Higher brand recall
A recent IAG study commissioned by Animal Planet found ads containing animals -- live, animated or otherwise -- produce a higher brand recall among pet owners than they do among those sans-pet. And even though including a pet in a 30-second spot for Iams or Purina is obviously all but required, advertisers who aren't so endemic to that environment are able to benefit, too.
"It's important to show them, 'Look, you're going to reach an audience on Animal Planet of people who are most likely pet owners,'" said Rachel Mueller-Lust, exec VP-networks at IAG. "They're very receptive to ads that have animals in them, and that probably also ties well with particular products focused toward pets."
So that ad where Ellen Degeneres gives herself raccoon eyes? Viewers aged 18-to-54 who owned pets were more likely to remember the spot was for American Express. Other non-pet-related brands that fared well in the study include Jeep Liberty, Tylenol, Jeep Commander, Bissell and Triaminic.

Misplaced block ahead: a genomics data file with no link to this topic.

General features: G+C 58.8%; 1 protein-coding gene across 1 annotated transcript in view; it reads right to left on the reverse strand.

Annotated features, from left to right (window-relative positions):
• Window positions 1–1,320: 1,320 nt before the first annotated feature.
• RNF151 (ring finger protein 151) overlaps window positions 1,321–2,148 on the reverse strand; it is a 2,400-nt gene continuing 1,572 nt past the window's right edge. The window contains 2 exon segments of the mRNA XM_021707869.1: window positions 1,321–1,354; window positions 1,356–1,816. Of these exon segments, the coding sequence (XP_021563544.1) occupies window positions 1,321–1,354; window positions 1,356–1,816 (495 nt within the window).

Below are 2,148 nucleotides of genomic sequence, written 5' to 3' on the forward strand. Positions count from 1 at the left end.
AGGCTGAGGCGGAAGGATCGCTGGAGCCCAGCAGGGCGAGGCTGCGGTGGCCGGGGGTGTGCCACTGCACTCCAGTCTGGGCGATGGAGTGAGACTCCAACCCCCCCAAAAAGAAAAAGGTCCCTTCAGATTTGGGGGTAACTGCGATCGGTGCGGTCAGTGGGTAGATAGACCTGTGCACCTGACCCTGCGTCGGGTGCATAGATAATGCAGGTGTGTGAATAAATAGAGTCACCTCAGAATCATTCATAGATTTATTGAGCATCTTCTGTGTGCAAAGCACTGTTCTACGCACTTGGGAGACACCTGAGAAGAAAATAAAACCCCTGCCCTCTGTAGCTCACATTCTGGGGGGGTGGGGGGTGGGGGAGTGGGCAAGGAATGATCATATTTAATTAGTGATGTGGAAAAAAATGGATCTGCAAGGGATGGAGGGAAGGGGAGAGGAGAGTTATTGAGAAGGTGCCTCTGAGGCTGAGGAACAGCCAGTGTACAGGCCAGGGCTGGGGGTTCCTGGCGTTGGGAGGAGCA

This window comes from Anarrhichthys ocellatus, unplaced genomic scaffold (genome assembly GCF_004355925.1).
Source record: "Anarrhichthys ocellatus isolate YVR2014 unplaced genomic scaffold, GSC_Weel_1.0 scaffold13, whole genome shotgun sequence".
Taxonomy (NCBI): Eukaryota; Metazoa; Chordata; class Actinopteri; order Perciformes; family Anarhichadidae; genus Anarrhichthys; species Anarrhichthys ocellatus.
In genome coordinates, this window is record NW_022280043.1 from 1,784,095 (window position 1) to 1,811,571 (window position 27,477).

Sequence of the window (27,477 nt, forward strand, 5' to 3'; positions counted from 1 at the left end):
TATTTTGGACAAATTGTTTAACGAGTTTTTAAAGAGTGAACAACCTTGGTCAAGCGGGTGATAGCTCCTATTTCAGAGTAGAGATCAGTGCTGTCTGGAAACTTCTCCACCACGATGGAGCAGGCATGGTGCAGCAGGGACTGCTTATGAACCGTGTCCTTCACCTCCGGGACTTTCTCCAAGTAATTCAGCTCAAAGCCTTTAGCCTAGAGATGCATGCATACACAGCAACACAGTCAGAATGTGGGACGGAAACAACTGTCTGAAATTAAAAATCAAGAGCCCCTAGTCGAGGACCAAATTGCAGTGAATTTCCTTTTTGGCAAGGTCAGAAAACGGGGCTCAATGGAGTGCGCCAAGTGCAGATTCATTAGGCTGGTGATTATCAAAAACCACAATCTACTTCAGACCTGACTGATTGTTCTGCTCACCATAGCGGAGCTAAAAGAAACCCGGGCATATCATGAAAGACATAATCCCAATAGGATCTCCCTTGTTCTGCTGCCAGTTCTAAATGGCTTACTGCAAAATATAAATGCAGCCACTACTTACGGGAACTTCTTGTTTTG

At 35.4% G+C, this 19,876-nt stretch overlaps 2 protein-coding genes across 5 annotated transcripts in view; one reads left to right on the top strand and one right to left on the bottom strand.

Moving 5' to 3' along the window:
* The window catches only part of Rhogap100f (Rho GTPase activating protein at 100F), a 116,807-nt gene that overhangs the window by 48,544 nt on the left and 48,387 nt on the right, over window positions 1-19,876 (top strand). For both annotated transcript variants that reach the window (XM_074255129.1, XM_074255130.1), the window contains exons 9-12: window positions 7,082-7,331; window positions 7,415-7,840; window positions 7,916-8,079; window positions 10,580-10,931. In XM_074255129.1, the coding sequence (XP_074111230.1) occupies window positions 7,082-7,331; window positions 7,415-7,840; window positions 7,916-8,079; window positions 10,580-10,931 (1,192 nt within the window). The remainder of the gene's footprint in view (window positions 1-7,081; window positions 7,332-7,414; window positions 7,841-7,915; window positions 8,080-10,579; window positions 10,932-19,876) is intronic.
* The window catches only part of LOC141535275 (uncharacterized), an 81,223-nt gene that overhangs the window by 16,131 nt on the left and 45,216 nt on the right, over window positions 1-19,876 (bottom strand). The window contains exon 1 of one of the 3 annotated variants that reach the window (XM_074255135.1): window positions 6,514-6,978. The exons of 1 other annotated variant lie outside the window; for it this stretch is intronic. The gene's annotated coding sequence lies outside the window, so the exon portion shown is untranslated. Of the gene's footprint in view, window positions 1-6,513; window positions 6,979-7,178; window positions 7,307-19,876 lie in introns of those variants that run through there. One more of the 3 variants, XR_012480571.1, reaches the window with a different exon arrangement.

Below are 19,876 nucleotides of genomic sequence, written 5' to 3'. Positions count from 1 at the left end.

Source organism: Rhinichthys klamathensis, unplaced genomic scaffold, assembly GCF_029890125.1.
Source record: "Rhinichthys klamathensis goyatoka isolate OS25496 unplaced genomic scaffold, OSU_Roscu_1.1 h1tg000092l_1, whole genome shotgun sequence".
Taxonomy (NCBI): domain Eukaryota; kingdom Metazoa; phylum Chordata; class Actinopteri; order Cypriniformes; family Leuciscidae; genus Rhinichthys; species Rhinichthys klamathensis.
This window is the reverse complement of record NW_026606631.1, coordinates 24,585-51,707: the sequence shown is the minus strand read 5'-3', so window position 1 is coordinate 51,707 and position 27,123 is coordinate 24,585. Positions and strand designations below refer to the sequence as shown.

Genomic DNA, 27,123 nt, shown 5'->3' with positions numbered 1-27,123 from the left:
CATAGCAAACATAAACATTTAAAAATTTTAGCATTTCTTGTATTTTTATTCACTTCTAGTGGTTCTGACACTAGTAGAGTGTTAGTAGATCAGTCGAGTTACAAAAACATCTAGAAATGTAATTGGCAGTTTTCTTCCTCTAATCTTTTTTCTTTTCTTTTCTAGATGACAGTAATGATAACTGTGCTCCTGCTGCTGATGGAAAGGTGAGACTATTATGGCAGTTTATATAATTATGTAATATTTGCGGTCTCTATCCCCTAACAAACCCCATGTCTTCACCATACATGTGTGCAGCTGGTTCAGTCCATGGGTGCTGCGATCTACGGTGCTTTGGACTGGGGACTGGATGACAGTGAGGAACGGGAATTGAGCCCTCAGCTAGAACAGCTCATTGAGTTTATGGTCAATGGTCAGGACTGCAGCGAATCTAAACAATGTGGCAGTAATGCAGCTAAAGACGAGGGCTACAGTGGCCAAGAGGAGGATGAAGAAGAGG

Amid a lot of talk about ad clutter, engagement and returns on ad spending, there are likely to be more studies ahead examining which elements of creative execution work best where -- especially for passion-based networks like Animal Planet.
For the network's part, it already knows where its kittles come from: it will soon introduce "Animal Planet at the Movies" on Saturday nights, featuring films like "Fly Away Home" and the documentary "Winged Migration."
"A big part of what we're trying to communicate this year is that there's a real connection between people interested in the topic and those [commercials] that work," said Beth Rockwood, senior VP-research, Discovery Communications, which owns Animal Planet.
"It allows us to go to specific advertisers and just point out there is a really significant upside to being in the right environment and we'll have some science behind it. It won't be just judgment."